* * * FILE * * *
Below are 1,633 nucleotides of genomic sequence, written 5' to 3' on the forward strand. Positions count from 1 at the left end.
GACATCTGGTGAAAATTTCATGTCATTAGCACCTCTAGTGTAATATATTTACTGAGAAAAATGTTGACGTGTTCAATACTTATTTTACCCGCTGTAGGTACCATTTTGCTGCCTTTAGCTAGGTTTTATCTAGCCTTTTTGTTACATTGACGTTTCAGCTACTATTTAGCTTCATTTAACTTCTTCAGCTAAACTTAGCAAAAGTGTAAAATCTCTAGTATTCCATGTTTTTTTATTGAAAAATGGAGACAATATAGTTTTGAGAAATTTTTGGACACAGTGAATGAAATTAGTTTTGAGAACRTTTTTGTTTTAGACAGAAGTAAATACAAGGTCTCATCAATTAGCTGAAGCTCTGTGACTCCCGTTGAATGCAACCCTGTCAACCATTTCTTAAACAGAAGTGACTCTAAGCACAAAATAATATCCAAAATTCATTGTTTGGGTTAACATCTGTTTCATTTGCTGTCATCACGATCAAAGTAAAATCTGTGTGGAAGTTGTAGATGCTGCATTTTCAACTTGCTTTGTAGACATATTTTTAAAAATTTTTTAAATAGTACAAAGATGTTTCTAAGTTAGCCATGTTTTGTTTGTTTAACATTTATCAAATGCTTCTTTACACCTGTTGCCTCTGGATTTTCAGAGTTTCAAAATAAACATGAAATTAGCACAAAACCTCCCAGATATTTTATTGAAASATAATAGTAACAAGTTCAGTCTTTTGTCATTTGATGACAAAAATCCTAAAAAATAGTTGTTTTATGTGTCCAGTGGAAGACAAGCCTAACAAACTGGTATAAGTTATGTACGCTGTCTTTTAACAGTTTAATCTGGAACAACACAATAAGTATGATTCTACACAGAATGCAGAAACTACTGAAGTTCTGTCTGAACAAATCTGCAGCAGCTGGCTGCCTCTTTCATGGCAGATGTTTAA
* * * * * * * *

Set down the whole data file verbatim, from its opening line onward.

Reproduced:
Below are 1,633 nucleotides of genomic sequence, written 5' to 3' on the forward strand. Positions count from 1 at the left end.
GACATCTGGTGAAAATTTCATGTCATTAGCACCTCTAGTGTAATATATTTACTGAGAAAAATGTTGACGTGTTCAATACTTATTTTACCCGCTGTAGGTACCATTTTGCTGCCTTTAGCTAGGTTTTATCTAGCCTTTTTGTTACATTGACGTTTCAGCTACTATTTAGCTTCATTTAACTTCTTCAGCTAAACTTAGCAAAAGTGTAAAATCTCTAGTATTCCATGTTTTTTTATTGAAAAATGGAGACAATATAGTTTTGAGAAATTTTTGGACACAGTGAATGAAATTAGTTTTGAGAACRTTTTTGTTTTAGACAGAAGTAAATACAAGGTCTCATCAATTAGCTGAAGCTCTGTGACTCCCGTTGAATGCAACCCTGTCAACCATTTCTTAAACAGAAGTGACTCTAAGCACAAAATAATATCCAAAATTCATTGTTTGGGTTAACATCTGTTTCATTTGCTGTCATCACGATCAAAGTAAAATCTGTGTGGAAGTTGTAGATGCTGCATTTTCAACTTGCTTTGTAGACATATTTTTAAAAATTTTTTAAATAGTACAAAGATGTTTCTAAGTTAGCCATGTTTTGTTTGTTTAACATTTATCAAATGCTTCTTTACACCTGTTGCCTCTGGATTTTCAGAGTTTCAAAATAAACATGAAATTAGCACAAAACCTCCCAGATATTTTATTGAAASATAATAGTAACAAGTTCAGTCTTTTGTCATTTGATGACAAAAATCCTAAAAAATAGTTGTTTTATGTGTCCAGTGGAAGACAAGCCTAACAAACTGGTATAAGTTATGTACGCTGTCTTTTAACAGTTTAATCTGGAACAACACAATAAGTATGATTCTACACAGAATGCAGAAACTACTGAAGTTCTGTCTGAACAAATCTGCAGCAGCTGGCTGCCTCTTTCATGGCAGATGTTTAA